“We are concerned about the new form of development known as the ‘green economy’. We understand this as an effort to exploit natural resources in indigenous territories,” says Rodrigo de la Cruz from Coica.
Several projects in the Brazil-Peru border region aim to expand the economic and transport integration between the two countries in the coming years.
The Inter-Oceanic Highway, connecting the north-west of Brazil to Peruvian ports on the Pacific coast, was inaugurated in 2011.
According to indigenous movements, this has brought several problems to the region, such as deforestation and illegal mining.
Jaime Corisepa, president of the Native Federation of Madre de Dios River and Tributaries (Fenamad), says that conditions may worsen if other projects go ahead.
One is the planned construction of six hydro-electric dams in Peru to supply the Brazilian market.
Protests forced the Peruvian government to suspend this project and to start a process of local consultation.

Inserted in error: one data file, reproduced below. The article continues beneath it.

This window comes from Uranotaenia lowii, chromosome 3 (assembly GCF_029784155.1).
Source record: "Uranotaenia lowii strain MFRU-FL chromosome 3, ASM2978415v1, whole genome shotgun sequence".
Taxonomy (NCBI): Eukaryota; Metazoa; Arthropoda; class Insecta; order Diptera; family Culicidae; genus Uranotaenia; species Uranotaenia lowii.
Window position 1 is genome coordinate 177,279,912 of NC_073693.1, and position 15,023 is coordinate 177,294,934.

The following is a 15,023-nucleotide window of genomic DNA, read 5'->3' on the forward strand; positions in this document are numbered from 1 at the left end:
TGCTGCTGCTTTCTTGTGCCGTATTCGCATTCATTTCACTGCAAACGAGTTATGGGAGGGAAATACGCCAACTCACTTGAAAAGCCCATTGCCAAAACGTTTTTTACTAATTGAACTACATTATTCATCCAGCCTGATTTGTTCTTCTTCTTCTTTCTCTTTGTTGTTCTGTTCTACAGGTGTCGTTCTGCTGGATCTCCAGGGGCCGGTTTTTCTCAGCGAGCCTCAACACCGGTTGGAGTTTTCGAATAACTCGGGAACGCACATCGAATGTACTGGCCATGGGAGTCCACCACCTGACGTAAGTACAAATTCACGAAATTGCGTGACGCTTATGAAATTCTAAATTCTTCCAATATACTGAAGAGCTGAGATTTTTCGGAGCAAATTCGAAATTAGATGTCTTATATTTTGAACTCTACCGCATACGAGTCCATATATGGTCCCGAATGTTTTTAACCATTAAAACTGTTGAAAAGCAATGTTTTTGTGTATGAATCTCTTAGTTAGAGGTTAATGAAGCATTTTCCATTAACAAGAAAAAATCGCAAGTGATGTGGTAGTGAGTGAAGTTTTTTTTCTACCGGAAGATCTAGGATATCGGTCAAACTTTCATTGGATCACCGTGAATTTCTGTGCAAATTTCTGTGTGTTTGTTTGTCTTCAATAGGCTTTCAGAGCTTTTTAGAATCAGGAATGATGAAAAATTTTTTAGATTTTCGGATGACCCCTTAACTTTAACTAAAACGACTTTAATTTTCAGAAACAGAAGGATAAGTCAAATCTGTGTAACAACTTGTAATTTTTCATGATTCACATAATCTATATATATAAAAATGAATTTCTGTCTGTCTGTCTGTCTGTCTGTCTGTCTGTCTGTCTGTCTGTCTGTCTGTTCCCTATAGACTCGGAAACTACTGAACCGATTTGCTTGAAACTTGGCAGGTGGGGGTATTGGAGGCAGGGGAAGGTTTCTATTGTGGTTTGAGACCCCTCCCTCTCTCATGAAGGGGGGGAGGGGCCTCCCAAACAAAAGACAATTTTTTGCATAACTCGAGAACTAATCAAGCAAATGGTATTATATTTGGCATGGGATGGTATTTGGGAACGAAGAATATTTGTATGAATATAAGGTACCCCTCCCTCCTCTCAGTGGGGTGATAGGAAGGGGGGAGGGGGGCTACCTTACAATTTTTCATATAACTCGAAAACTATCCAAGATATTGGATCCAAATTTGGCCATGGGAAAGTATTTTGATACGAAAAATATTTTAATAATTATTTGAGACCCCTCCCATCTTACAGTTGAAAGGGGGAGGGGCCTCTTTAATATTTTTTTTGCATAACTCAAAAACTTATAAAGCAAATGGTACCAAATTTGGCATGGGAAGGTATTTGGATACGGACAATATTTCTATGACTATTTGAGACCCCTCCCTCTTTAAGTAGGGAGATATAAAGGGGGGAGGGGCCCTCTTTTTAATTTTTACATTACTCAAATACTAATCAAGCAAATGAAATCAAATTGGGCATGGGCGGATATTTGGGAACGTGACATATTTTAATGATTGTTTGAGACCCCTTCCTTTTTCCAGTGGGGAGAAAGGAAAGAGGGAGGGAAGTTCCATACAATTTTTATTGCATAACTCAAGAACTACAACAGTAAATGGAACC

Using new technology and holding regional summits are ways to co-ordinate protests, but indigenous campaigners are also building on relationships that existed long before national boundaries and laws were established.
Marcela Vecchione, from the Pro-Indian Commission (CPI) in the Brazilian state of Acre, in Brazil, says that in many areas, indigenous communities are divided by artificial boundaries.
That is the case of the Manchineri people, divided by a border in 1904 when Brazil annexed the state of Acre.
“I often visit my family on the other side of the border. For me, travelling from Peru to Brazil means only crossing a river,” says Geraldo Manchineri.
But thanks to technology, communication across much longer distances has become easier.
Indigenous leaders hope to take advantage of this new way of co-ordinating and gather 1,200 people in Rio de Janeiro this June when world leaders will come together for the Rio+20 meeting.
Guerrilla of the Farabundo Marti National Liberation Front (FMLN) of El Salvador
March 8 - Happy International Women’s Day to all of our sisters in struggle!
Victorious revolutionaries enter Havana, Cuba, January 1959
Learning what not to do.
“Women during that time struggled to fight for a better future for themselves and the generations to come. They fought bravely and selflessly and made their marks in the world.” - Tereza Jandura, Revolutionary Mexican Women
Read more at the University of Arizona
Comrade Fidel Castro and Col. Muammar Gadhafi